Highest rise in child mortality, maternal deaths likely in India: Unicef report on Covid-19 impact

The 'Direct and Indirect Effects of COVID-19 Pandemic and Response in South Asia’, a report commissioned by Unicef Regional Office for South Asia (ROSA) is based on the six most populous countries of the South Asian region.
District magistrates would need to complete probe in cases of child deaths inside a child-care institution (CCI) within four weeks, according to new guidelines issued by the NCPCR.(Satish Bate/HT File Photo)
District magistrates would need to complete probe in cases of child deaths inside a child-care institution (CCI) within four weeks, according to new guidelines issued by the NCPCR.(Satish Bate/HT File Photo)
Published on Mar 18, 2021 03:53 PM IST
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By | Edited by Deepali Sharma, Hindustan Times, New Delhi

India is likely to register the greatest increase in the number of deaths among children below five years among six South Asian countries in 2020 and also the highest number of maternal deaths amid the coronavirus pandemic, which disrupted the country's health services, according to a Unicef report.

The 'Direct and Indirect Effects of COVID-19 Pandemic and Response in South Asia’, a report commissioned by Unicef Regional Office for South Asia (ROSA) is based on the six most populous countries of the South Asian region - Afghanistan, Bangladesh, Nepal, India, Pakistan and Sri Lanka. It studied the impact of Covid-19 on mortality, hospitalisations, and ICU admissions due to the disease and the impact of nation-wide lockdown on maternal and child mortality, educational attainment of children, and the region’s economy. The report indicated grim results for all the countries with major impact of Covid-19 on maternal and child mortality, education and economy.

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Due to observed and expected reduction in coverage of modern contraceptive methods, the report said more than 3.5 million additional unintended pregnancies are expected in South Asia with the highest number or over 3 million likely in India. The largest increase in the number of stillbirths as a result of reduced SRMNCH services are also expected in India (10 per cent) followed by Pakistan. SRMNCH services include family planning, antenatal care, facility births, vaccines, full immunisation, zinc supplements, antibiotics for pneumonia, acute malnutrition treatment etc.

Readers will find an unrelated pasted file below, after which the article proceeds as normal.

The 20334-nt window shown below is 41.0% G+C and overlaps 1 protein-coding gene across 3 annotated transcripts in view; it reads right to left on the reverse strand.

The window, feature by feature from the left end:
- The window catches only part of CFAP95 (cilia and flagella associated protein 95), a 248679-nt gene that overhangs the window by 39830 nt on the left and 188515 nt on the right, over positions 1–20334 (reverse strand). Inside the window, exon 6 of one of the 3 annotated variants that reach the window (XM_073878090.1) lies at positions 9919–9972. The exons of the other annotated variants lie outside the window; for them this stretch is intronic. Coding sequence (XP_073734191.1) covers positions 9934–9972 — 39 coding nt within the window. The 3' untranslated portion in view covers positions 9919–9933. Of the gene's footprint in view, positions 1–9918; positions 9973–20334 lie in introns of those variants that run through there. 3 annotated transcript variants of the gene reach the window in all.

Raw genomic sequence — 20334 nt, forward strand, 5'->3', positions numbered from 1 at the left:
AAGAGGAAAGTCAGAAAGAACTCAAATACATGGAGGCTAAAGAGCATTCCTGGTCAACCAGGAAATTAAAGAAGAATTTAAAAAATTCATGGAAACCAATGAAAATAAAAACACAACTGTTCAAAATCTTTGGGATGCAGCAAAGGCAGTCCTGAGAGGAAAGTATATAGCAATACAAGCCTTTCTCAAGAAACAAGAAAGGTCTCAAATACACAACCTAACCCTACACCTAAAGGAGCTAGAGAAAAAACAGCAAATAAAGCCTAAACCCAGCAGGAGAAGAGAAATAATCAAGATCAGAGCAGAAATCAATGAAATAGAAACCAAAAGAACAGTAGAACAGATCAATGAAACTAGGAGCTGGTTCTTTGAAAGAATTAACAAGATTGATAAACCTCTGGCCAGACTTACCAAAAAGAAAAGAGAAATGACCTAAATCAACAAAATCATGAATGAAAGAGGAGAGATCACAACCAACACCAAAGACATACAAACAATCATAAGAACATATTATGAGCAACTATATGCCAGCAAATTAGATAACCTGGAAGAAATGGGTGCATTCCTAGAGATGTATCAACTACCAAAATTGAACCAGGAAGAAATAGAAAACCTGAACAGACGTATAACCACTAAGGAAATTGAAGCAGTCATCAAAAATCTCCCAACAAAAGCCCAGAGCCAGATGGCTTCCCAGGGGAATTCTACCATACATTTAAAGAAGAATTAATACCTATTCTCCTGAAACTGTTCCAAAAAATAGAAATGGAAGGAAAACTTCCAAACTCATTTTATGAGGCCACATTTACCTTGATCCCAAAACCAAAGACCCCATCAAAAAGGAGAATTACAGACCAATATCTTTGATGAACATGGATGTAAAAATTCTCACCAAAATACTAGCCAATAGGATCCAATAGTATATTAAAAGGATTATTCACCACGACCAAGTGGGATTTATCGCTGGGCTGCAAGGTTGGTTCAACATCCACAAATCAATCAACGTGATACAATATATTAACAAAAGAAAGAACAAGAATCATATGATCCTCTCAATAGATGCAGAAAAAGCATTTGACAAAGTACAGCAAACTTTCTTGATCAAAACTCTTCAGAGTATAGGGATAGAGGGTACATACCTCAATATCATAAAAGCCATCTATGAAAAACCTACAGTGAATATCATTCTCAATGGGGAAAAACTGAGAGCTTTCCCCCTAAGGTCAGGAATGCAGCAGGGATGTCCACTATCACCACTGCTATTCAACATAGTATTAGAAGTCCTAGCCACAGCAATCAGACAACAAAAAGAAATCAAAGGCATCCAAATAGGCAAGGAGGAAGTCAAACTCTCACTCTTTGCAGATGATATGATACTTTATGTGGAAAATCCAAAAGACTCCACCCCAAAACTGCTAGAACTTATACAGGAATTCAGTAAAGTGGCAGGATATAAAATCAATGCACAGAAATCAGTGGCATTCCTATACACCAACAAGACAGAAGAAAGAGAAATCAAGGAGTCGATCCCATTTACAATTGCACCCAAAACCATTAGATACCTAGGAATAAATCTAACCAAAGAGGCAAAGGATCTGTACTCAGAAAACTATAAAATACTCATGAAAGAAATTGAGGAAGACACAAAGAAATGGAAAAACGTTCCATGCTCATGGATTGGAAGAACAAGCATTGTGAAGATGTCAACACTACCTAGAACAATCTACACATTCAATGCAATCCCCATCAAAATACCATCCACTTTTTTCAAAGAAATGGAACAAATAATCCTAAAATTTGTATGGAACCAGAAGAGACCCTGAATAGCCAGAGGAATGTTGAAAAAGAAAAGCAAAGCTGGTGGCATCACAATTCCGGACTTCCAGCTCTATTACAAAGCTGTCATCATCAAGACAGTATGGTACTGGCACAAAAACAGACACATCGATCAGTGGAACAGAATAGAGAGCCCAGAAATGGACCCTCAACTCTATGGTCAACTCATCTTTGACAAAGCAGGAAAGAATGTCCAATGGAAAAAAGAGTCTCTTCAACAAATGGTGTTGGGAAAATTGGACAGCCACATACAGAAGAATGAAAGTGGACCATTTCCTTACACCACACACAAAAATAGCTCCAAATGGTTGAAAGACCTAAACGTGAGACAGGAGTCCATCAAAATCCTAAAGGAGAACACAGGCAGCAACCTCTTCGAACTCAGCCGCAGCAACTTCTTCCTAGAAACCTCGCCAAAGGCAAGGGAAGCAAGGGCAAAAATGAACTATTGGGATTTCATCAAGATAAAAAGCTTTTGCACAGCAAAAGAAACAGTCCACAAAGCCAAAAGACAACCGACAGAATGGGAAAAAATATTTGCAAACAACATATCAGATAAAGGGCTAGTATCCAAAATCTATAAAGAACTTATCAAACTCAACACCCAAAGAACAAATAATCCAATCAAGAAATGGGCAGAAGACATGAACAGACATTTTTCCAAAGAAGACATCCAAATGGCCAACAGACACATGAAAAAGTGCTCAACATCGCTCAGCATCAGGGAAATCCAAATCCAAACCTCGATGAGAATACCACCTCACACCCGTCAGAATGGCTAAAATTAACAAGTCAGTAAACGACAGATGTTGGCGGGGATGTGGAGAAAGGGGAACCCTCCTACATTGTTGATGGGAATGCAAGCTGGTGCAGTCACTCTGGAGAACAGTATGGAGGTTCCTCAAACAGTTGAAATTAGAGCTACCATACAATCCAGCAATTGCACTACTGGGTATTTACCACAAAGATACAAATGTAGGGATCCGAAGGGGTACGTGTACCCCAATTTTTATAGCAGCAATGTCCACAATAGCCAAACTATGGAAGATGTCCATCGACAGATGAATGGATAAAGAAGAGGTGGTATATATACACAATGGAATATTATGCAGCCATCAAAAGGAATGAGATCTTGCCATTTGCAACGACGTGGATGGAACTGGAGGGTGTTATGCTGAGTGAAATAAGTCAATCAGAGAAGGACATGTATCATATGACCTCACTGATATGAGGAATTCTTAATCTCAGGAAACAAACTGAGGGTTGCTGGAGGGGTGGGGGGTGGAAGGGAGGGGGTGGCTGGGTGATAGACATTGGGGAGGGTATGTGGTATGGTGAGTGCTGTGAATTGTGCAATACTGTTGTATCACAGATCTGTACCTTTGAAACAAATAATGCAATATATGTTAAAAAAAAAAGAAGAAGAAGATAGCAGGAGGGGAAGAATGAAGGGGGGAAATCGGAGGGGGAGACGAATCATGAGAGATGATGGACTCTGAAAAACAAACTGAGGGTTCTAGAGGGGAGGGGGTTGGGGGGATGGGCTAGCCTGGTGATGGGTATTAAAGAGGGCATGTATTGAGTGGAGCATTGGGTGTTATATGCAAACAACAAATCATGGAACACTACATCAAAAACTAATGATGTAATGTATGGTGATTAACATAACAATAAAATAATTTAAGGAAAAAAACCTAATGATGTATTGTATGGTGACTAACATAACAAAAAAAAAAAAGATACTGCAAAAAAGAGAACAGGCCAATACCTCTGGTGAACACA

Bangladesh, India and Sri Lanka are expected to have fewer maternal deaths in the first and second quarter of 2021 in comparison to 2019, however additional unintended pregnancies are still projected to be higher. Additionally, the number of deaths due to maternal causes among young females is estimated to increase in the region with the highest rise in India followed by Pakistan. "India is expected to be hit hardest with an additional 3,412 adolescent deaths followed by Pakistan (1,629) and Bangladesh (836)," the report said. The rise in deaths has been cited to malaria and typhoid.

The report said children in rural areas and poorer households are less likely to access remote learning. As a result of prolonged school closures, almost 9 million primary and secondary school children are expected to permanently drop out, with the highest number or 7 million expected in India. Adding to this, the report also suggested that the highest cost of lower education attainment by this cohort will be borne by India, followed by Bangladesh and Sri Lanka.

As a result of the increase in the number of girls dropping out of schools due to the pandemic, the region is anticipated to see a rise in early marriage and adolescents pregnancies.

The coronavirus pandemic has had a significant economic impact on the region from staggering GDP to increased unemployment. The report suggests that even in the least severe stage the increase in food security among the population ranges from 17.4 per cent in Afghanistan to 18.9 per cent in Sri Lanka. The report said given the trajectory Covid-19 will extend in the foreseeable future and maybe till 2020. As part of the way forward, the report suggested strategies as smart lockdown, which have been proven to be more effective than blanket stay-at-home orders, safe schools, securing food supply, resumption of maternal care services etc.

On the impact of Covid-19, the report said it is estimated to have cost the South Asian region more than $2.4 billion including the cost of testing and healthcare utilisation for deaths. "If the current status quo in terms of testing, and infection control and prevention, is maintained, the region is expected to spend an additional $8.1 billion on Covid-19 diagnostic tests, and between $520 million and $2.4 billion on healthcare utilisation by September 2021, depending on the level of mitigation response instituted," the study said, adding that India is expected to bear the largest share of this cost.

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The highest number of deaths, hospitalisations and ICU admissions are expected to occur in India with the numbers expected to rise highest in February 2021.

The report also noted that since the observed number of cases and deaths are rising most rapidly in the country as compared to other South Asian neighbours, the impact of modelling the increased coverage and effectiveness of mitigation strategies is also highest in the country.

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Wednesday, May 25, 2022